State Supreme Court rejects case of fired WSSU football coach

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  • The state Supreme Court will not take up a case involving Winston-Salem State University's 2019 decision to fire its football coach. A unanimous state Appeals Court had ruled against former coach Kienus Boulware.
  • Boulware argued that university officials failed to follow proper procedure when they fired him.
  • The dismissal followed an argument between two players that extended from the football field to a dorm room. University leaders said Boulware should have notified campus police about the possible involvement of a gun during the player's dispute.

The state Supreme Court will not review the 2019 firing of Winston-Salem State University’s head football coach. Kienus Boulware had argued that the university failed to follow proper procedure when it dismissed him.

The high court’s latest petitions list issued Friday indicated that justices rejected Boulware’s request to hear the case.

“The underlying subject matter of the appeal has significant public interest in the field of public employment and involves legal principles of major significance to the State, but especially for the 48,000 employees of the University of North Carolina System, who depend on the work of non-judicial committees to find facts regarding to the circumstances that their employer utilized to justify their termination from employment,” according to a petition for discretionary review filed in August with the NC Supreme Court..

Boulware had asked the high court to reverse a unanimous decision from the state Court of Appeals.

Winston-Salem State fired Boulware in 2019 after a dispute between two players extended from the football field to their shared dorm room. University officials accused Boulware of failing to notify campus police that a gun might have been involved in the students’ fight.

Boulware’s Supreme Court petition outlined the coach’s version of the case’s facts. Informed of the initial scuffle at the football field, Boulware “did not witness any physical altercation and was able to establish and maintain order upon arrival,” according to the petition. “Both players seemed to calm down.”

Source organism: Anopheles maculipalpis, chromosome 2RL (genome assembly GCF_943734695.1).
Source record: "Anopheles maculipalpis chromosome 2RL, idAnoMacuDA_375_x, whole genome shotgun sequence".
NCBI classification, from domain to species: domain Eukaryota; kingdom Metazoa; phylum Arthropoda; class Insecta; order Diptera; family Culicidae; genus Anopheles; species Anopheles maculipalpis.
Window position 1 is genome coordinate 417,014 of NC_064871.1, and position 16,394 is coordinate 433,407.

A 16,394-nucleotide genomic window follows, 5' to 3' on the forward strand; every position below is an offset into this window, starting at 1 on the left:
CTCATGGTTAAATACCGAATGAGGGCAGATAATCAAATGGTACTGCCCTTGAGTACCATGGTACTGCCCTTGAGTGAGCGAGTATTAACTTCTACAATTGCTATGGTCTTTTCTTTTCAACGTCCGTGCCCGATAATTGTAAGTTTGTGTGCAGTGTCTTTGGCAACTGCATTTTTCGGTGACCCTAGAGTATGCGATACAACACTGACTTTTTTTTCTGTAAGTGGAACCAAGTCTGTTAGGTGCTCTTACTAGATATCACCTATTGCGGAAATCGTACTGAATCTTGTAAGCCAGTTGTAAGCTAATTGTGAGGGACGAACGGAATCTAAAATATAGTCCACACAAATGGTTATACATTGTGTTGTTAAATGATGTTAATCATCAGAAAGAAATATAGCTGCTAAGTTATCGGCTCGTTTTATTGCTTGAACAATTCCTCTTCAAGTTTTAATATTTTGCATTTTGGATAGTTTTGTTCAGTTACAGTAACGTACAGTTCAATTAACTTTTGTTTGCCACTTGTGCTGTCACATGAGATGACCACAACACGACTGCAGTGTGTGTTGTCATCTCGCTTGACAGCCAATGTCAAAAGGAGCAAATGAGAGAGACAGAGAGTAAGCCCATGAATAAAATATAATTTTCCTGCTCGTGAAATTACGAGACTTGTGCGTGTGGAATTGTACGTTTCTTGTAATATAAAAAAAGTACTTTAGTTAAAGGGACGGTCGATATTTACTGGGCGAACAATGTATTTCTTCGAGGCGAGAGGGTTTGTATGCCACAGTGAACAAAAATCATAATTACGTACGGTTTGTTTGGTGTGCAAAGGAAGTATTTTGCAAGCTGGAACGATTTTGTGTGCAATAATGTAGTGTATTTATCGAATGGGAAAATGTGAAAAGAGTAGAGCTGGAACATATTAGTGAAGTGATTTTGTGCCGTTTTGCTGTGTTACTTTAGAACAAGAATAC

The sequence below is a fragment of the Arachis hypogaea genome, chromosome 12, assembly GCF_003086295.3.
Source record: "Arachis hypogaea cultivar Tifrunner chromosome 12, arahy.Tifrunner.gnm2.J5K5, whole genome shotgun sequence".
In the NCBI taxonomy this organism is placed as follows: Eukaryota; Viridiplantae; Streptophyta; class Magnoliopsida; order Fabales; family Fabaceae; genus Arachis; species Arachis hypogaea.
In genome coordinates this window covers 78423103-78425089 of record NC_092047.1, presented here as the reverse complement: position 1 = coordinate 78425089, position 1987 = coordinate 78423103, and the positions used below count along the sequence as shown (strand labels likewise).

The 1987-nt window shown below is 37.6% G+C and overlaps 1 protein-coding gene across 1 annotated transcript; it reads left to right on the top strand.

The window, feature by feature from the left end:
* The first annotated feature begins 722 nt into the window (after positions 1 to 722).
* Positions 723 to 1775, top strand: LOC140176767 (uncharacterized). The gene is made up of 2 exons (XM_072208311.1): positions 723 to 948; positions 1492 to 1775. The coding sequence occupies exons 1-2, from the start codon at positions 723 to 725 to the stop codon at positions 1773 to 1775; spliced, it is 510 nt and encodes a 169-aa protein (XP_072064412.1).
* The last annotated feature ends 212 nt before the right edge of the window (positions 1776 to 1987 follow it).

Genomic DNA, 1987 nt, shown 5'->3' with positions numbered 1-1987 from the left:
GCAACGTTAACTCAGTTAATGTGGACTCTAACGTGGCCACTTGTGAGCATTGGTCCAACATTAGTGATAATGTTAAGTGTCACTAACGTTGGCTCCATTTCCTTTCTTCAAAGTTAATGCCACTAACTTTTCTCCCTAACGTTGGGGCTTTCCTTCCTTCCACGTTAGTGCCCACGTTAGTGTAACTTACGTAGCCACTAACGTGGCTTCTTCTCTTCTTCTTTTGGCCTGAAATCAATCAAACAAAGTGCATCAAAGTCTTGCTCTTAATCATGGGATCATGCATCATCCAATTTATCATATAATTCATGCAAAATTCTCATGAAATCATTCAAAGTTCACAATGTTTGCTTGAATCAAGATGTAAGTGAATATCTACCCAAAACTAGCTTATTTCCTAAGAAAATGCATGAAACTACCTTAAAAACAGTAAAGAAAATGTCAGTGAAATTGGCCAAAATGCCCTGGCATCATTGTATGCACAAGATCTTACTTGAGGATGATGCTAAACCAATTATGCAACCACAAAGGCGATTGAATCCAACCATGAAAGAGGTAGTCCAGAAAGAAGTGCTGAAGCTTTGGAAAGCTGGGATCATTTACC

Later, at the dorm room, Boulware met an assistant coach. “The two coaches went into the players’ room and were able to defuse and de-escalate the situation,” wrote Christopher Watford, Boulware’s lawyer. “Coach Boulware never witnessed either player physical assault the other and observed no injuries to either player.”

“Coach Boulware asked whether a weapon was present and all occupants of the room denied the presence of a weapon or that one was involved in the altercation. No weapon was visible or located,” Watford wrote.

The coach attempted to contact the school’s athletic director, his immediate supervisor, “after tensions subsided.” Unable to reach the AD, he contacted an associate athletic director and the director of student conduct.

Boulware reported the “possible mention” of a gun. Later, a student “made the unsubstantiated claim that one of the football players involved in the altercation ‘pulled out a gun and he told Coach Boulware about it,’” according to the state Supreme Court petition. The student’s report prompted a call to campus police. The campus police chief later interviewed Boulware about the incident.

Nineteen days after the incident, WSSU’s chancellor issued an initial notice of intent to fire Boulware. The university argued that Boulware failed to fulfill his duties as an official Campus Security Authority under the federal Clery Act. Boulware should have reported the incident immediately to campus police, university officials said.

Boulware’s state Supreme Court petition disputed the university’s case.

“[T]he facts and the law clearly establish that Coach Boulware never violated any provision of the Clery Act as Winston-Salem State University officials repeatedly alleged during this process,” Watford wrote. “The Clery Act does not dictate how, when, or to whom an employee designated as a CSA makes a report thus, there is no way that a failure to make an immediate report of suspected behavior that might rise to the level of a reportable crime is actionable or can be construed as a ‘violation’ of the act.”

“The Clery Act does not state a CSA has to report information to university police, let alone that a CSA is under a legal duty to immediately report unconfirmed speculative allegations to campus police,” Watford added. “In fact, the Clery Act specifically cautions that its provisions should not be construed to place any legal obligation on any parties, other than the Institution.”

The Appeals Court ruled against Boulware on July 5.

“Boulware fails to identify any conflicts in the evidence or testimony and does not challenge the sufficiency of the evidence as not supporting any specific findings of fact,” wrote Judge John Tyson.

“Boulware testified he was aware of the possibility of a gun being involved in the altercation between his players, yet instead of contacting law enforcement, he engaged with numerous people, including the agitated players and the father of one of the players inside the dorm for over two hours,” Tyson added. “Despite being made aware of the potential presence of a gun, Boulware never searched for one nor informed university police of this allegation. This testimony alone is a substantial violation, and his failure to comply risked serious harm or even death of students, staff, or the public.”

“Clear and substantial evidence of a violation of Boulware’s contractual obligations was presented and substantiated his termination,” Tyson wrote.

Judges Hunter Murphy and Michael Stading joined Tyson’s opinion.